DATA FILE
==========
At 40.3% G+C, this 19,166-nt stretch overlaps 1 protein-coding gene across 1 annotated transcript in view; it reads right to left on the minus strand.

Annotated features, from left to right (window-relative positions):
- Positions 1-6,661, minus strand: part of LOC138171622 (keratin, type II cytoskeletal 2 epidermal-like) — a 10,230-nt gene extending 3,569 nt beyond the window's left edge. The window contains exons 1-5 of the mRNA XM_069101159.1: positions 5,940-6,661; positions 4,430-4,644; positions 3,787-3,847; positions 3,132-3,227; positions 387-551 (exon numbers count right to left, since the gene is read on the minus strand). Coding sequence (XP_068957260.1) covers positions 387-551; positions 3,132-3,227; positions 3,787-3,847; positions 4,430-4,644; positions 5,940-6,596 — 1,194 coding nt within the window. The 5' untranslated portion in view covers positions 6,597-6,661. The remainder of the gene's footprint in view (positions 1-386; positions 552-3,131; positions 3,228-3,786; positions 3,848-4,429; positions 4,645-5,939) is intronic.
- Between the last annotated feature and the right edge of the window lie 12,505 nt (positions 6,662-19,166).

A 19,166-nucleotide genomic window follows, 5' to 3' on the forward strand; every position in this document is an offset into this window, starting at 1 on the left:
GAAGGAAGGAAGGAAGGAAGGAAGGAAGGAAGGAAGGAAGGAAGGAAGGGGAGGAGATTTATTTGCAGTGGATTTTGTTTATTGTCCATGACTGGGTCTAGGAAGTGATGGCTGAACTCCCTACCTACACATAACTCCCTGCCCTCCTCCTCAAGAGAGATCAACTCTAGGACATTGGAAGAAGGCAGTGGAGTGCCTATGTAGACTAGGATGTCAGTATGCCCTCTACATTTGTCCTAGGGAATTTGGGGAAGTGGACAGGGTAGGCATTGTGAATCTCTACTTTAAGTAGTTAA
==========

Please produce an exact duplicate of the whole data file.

At 40.3% G+C, this 19,166-nt stretch overlaps 1 protein-coding gene across 1 annotated transcript in view; it reads right to left on the minus strand.

Annotated features, from left to right (window-relative positions):
- Positions 1-6,661, minus strand: part of LOC138171622 (keratin, type II cytoskeletal 2 epidermal-like) — a 10,230-nt gene extending 3,569 nt beyond the window's left edge. The window contains exons 1-5 of the mRNA XM_069101159.1: positions 5,940-6,661; positions 4,430-4,644; positions 3,787-3,847; positions 3,132-3,227; positions 387-551 (exon numbers count right to left, since the gene is read on the minus strand). Coding sequence (XP_068957260.1) covers positions 387-551; positions 3,132-3,227; positions 3,787-3,847; positions 4,430-4,644; positions 5,940-6,596 — 1,194 coding nt within the window. The 5' untranslated portion in view covers positions 6,597-6,661. The remainder of the gene's footprint in view (positions 1-386; positions 552-3,131; positions 3,228-3,786; positions 3,848-4,429; positions 4,645-5,939) is intronic.
- Between the last annotated feature and the right edge of the window lie 12,505 nt (positions 6,662-19,166).

A 19,166-nucleotide genomic window follows, 5' to 3' on the forward strand; every position in this document is an offset into this window, starting at 1 on the left:
GAAGGAAGGAAGGAAGGAAGGAAGGAAGGAAGGAAGGAAGGAAGGAAGGGGAGGAGATTTATTTGCAGTGGATTTTGTTTATTGTCCATGACTGGGTCTAGGAAGTGATGGCTGAACTCCCTACCTACACATAACTCCCTGCCCTCCTCCTCAAGAGAGATCAACTCTAGGACATTGGAAGAAGGCAGTGGAGTGCCTATGTAGACTAGGATGTCAGTATGCCCTCTACATTTGTCCTAGGGAATTTGGGGAAGTGGACAGGGTAGGCATTGTGAATCTCTACTTTAAGTAGTTAA